Latin America Political Science

Uruguayan Politics

Uruguayan Politics

Controlled by Argentina and Brazil to the north and northwest, and Spanish colonies along the Rio de la Plata, Uruguay declared its independence in 1810 (though it didn’t truly achieve it until 1828). Unfortunately, as soon as the country gained its freedom, it lapsed into a civil war between early liberals and conservatives that lasted until the early 1850s.

Over the next few decades, the nation was dominated by a liberal Colorado military leader, both the liberals and the conservatives evolved, and the country became a leading exporter of meat and wool. Additionally, several social reforms, such as free public education, were enacted.

In 1890, the outgoing president pointed Uruguay in a more democratic direction by supporting a civilian successor, virtually ending military control. Another liberal candidate, Jose Batlle y Ordóñez, was elected president in 1903 and attempted to model the nation after Switzerland. He focused on major political and socioeconomic restructuring, establishing peace between the political parties, and forming a plural executive system. Batlle also managed to convert Uruguay into a welfare state and passed a number of social and labor legislation.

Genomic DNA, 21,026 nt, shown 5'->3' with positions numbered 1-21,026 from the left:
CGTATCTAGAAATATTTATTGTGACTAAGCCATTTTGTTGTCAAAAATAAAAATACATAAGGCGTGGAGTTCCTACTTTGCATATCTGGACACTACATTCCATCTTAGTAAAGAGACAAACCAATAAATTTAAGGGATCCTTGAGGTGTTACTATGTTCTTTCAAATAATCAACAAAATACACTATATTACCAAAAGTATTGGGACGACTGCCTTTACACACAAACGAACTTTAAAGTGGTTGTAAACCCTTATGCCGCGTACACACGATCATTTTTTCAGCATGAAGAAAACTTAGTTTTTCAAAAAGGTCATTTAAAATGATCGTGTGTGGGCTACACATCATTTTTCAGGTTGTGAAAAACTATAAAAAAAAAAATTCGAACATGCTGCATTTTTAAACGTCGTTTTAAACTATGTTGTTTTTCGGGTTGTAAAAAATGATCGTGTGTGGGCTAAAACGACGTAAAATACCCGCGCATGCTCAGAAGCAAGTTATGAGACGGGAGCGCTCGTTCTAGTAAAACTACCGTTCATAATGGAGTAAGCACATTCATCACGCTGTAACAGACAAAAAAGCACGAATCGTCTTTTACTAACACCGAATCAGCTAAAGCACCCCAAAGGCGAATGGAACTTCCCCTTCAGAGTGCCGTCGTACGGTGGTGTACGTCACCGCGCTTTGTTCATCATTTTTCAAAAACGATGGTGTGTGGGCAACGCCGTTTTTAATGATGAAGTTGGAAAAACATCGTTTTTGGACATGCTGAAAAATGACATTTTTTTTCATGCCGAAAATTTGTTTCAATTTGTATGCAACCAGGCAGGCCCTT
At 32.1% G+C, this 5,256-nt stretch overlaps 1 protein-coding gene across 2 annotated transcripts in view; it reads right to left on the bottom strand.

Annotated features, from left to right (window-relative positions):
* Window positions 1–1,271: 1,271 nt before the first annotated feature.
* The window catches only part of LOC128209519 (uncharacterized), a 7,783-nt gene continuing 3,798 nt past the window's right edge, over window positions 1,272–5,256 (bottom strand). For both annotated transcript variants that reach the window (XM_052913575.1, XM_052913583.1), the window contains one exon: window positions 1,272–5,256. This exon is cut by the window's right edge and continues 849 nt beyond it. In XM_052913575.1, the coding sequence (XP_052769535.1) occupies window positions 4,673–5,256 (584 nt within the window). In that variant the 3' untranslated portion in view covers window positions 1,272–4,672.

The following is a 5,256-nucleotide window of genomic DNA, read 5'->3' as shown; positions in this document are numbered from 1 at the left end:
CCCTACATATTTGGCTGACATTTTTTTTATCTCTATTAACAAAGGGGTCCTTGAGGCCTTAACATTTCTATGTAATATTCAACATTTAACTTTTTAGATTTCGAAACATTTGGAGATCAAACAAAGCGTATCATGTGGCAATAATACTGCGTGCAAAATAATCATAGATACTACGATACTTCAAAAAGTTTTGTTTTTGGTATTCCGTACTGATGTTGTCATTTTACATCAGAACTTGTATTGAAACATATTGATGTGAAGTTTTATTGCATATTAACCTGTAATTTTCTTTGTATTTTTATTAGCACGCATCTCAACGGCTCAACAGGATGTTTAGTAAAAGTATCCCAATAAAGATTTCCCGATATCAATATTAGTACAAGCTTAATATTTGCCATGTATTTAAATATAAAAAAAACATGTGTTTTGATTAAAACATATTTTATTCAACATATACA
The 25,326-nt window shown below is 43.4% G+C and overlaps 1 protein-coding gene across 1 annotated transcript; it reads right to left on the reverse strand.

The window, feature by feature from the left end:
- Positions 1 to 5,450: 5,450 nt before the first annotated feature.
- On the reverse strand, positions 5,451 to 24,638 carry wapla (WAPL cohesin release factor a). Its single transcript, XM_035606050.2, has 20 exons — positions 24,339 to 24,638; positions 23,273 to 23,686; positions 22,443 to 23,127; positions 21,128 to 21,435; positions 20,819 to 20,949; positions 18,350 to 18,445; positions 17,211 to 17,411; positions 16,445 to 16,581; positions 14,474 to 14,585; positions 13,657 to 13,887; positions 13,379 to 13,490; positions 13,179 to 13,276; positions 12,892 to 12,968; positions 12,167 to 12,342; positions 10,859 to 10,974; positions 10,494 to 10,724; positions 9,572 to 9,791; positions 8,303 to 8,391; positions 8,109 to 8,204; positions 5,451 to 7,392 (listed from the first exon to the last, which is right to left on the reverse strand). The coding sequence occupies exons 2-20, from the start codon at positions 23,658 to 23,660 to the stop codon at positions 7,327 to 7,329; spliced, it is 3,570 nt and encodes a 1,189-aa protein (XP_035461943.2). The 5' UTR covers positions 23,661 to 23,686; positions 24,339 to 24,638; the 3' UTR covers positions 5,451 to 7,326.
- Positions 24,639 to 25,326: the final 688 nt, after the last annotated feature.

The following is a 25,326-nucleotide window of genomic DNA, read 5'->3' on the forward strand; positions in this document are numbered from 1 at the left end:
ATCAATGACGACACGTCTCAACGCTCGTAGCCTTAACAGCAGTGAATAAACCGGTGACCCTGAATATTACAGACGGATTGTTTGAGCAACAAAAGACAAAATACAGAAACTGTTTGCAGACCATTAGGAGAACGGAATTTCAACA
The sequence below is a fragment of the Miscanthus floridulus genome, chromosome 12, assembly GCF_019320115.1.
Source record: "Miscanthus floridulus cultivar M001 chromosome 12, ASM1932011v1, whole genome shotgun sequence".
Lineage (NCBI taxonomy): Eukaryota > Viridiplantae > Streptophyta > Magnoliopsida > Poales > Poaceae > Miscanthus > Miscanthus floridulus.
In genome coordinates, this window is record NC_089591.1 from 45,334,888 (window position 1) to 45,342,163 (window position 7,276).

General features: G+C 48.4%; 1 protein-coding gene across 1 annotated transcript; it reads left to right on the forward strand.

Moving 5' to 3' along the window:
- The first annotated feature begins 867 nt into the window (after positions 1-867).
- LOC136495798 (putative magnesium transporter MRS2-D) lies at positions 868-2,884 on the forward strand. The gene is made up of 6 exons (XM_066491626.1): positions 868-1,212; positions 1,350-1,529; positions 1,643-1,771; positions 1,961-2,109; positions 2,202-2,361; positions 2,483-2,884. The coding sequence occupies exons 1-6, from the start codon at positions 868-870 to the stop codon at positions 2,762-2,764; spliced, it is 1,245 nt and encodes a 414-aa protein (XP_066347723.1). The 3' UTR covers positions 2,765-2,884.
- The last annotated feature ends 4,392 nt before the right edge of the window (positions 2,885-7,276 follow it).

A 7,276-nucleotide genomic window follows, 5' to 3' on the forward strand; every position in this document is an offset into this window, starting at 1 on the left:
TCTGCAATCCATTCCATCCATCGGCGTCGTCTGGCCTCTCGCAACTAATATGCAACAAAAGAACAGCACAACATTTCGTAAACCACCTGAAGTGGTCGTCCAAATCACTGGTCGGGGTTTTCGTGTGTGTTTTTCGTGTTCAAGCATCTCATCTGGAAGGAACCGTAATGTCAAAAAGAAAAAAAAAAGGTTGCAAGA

Batlle’s socialist economy continued until 1958, when the conservative Nationalists claimed their first victory. The new administration was unable to properly manage the nation and caused a deepening inflation and the emergence of a “violent Marxist guerrilla group” by the 1960s and 1970s, leading to the decision by then-President Bordaberry to agree to military control in 1973. He was later removed by the forces in 1976 and civilian rule wasn’t reestablished until 1985.

Finally, a leftist coalition known as the “Broad Front” emerged in the post-military era and the Colorado and Nationalist parties joined forces to support a single presidential candidate. However, 2004 saw the first Broad Front candidate named President, who promised to focus on the issue of poverty. [1]


[1] David Clawson, Latin America and the Caribbean: Lands and Peoples, 4th ed. (New York: Oxford University Press, 2006).

You Might Also Like

No Comments

Leave a Reply

%d bloggers like this: